Those are among the topics that researchers at the University of Michigan's School of Natural Resources and Environment (SNRE) will be discussing when the Ecological Society of America holds its annual meeting in Tucson on Aug. 4-9.
Rural land use trends in the U.S., 1950-2000
The research results take a detailed look at the dramatic changes in land use.
"Low-density exurban development, which was virtually unknown in 1950, increased by 2000 to occupy nearly 10 times the area of urbanized land," said Daniel Brown of SNRE. "Agricultural land use increased in areas throughout the cornbelt and parts of the west, but decreased east of the Mississippi River."
Some rural areas are receiving a significant influx of people and others are continuing to lose population, Brown said. For instance, in the Mid-Atlantic region, the team found that Piedmont eco-regions have become extensively urbanized while Appalachian eco-regions experienced very slow rates of land cover change.
The research was conducted by Brown and colleagues Kenneth Johnson (Loyola University), Thomas Loveland (USGS EROS Data Center), and David Theobald (Colorado State University). Dan Brown can be reached at (734) 763-5803, email firstname.lastname@example.org.
Exurban residential development
Farmland continues to disappear as city residents move beyond suburbs and into the exurbs, but special planning can help minimize the effect on the environment.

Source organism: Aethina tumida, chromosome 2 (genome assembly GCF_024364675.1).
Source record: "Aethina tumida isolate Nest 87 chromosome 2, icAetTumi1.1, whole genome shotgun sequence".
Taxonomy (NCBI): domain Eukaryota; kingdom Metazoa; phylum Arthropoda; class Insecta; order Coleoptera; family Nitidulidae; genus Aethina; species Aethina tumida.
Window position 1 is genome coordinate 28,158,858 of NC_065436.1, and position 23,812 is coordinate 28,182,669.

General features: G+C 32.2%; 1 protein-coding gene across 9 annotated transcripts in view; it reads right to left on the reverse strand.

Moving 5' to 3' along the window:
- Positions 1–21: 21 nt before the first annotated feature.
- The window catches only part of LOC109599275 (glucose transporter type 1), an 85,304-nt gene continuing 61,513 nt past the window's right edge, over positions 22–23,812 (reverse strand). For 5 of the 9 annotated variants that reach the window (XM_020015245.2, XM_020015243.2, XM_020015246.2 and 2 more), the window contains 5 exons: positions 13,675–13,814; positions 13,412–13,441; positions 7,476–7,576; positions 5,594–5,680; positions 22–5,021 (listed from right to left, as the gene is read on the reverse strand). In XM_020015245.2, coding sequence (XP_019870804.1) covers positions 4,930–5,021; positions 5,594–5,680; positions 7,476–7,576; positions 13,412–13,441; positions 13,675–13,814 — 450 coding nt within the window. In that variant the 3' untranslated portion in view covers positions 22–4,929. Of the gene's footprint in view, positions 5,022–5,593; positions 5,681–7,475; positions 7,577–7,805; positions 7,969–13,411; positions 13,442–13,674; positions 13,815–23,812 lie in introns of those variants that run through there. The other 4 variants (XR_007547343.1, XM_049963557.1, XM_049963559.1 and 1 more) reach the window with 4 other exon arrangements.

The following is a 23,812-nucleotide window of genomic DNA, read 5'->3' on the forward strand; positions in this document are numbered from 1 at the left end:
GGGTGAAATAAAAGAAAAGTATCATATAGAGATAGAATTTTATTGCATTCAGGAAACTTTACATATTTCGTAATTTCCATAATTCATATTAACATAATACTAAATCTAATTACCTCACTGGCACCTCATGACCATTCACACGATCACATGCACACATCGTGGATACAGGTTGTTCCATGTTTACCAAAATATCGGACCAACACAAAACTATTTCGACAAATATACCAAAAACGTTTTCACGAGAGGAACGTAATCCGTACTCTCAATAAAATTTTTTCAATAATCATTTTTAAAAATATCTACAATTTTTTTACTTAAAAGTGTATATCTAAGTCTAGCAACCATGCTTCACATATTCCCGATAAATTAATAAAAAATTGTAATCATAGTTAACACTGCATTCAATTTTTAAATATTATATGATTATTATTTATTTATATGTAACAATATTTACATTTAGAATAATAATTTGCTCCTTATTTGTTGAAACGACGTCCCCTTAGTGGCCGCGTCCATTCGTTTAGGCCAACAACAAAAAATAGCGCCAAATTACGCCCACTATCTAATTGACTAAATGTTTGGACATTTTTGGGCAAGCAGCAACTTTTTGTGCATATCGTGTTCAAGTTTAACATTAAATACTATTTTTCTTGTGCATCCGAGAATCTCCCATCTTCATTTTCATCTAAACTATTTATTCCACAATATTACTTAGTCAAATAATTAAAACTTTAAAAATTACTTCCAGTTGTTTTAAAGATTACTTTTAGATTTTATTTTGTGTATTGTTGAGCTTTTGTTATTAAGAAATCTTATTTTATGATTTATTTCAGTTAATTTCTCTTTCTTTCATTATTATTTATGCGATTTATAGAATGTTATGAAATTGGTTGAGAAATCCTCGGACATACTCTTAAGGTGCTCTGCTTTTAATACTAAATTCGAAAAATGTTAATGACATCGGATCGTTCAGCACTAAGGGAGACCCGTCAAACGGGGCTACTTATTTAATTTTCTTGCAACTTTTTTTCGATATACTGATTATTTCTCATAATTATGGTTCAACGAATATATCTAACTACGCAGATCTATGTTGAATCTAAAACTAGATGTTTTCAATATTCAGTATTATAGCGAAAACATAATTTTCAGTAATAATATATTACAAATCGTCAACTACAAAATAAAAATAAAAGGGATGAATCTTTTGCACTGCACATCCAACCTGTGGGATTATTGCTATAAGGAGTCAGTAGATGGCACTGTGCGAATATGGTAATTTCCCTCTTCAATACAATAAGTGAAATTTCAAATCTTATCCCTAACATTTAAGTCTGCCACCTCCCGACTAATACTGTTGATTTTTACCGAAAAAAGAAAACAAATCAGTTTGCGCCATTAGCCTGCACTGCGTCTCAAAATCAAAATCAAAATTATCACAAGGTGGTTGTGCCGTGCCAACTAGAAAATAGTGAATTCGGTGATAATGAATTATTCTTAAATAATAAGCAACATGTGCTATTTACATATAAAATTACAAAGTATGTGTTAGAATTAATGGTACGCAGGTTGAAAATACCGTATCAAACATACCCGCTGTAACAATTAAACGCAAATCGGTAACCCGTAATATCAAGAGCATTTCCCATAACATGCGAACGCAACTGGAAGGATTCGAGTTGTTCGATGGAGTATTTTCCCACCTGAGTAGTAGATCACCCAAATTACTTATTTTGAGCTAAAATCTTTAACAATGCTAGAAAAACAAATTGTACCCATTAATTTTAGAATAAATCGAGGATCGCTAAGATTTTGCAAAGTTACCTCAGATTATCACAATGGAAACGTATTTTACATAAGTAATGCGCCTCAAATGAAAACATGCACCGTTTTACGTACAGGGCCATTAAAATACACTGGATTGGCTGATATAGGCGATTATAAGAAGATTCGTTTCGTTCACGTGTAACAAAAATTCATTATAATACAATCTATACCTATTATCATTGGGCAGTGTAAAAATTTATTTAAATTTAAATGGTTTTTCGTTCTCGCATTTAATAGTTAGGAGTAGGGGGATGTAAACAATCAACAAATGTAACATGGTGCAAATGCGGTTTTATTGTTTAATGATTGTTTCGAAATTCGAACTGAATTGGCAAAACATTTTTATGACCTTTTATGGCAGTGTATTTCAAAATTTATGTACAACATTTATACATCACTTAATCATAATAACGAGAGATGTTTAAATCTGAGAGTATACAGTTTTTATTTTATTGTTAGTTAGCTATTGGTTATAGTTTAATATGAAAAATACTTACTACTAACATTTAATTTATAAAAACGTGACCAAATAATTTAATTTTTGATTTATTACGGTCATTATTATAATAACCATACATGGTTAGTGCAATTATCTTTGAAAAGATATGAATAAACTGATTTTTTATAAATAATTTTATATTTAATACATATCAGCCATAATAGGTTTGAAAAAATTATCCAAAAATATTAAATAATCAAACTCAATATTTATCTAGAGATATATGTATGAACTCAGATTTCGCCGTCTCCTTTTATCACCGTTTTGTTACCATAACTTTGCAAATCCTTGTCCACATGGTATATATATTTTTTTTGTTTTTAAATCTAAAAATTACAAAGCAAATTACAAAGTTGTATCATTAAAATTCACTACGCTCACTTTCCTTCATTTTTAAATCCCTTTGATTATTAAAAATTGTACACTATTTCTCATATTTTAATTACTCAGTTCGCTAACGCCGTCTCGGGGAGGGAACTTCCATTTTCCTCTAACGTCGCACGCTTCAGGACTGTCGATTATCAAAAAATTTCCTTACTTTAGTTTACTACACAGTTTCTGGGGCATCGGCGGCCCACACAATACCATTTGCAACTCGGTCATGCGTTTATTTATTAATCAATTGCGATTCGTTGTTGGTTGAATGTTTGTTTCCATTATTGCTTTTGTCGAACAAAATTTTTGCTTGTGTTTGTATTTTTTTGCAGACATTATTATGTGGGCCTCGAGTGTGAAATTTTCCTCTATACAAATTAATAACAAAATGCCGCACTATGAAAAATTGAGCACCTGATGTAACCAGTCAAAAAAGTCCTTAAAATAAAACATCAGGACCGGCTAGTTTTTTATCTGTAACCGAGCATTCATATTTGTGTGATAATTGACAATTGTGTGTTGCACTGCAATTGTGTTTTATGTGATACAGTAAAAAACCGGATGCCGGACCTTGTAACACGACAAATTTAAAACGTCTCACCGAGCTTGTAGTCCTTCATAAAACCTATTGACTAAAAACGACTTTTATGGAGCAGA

"We didn't ask, 'how can you stop this trend?' Instead we thought about what we could do in areas where this trend is occurring, to improve its ecological effects. We said, 'Where people are going to live on large lots, can we design residential development patterns that would deliver larger public benefits like clean water and native biodiversity---and still be practical in terms of public acceptance?'" said Joan Nassauer, who co-authored the exurban development paper with David Allan, Dana Infante and Sandra Kosek, all of SNRE.
The authors designed new forms of exurban residential development to investigate how they would be perceived by the public and how they could affect aquatic ecosystems. One of their hypotheses is that new exurban developments that are designed to be ecologically beneficial could produce healthier aquatic eco-systems than conventional residential development or conventional agriculture. Joan Nassauer can be reached at (734) 763-9893, email email@example.com.
The benefits of birds
Whether you prefer a mocha latte or a cappuccino, the next time you're in line at the coffee shop, you might want to thank a bird. According to ecologist and conservation biologist Ivette Perfecto, insect-eating birds have a positive effect on coffee plantations by reducing the number of insects that munch on the coffee plants.
In field experiments that excluded birds from some of the coffee plants, the plants suffered significantly higher levels of damage from plant-eating insects. While the birds also eat larger, predatory insects such as spiders, the overall effect of birds on the plants was positive. Yvette Perfecto can be reached via email at firstname.lastname@example.org.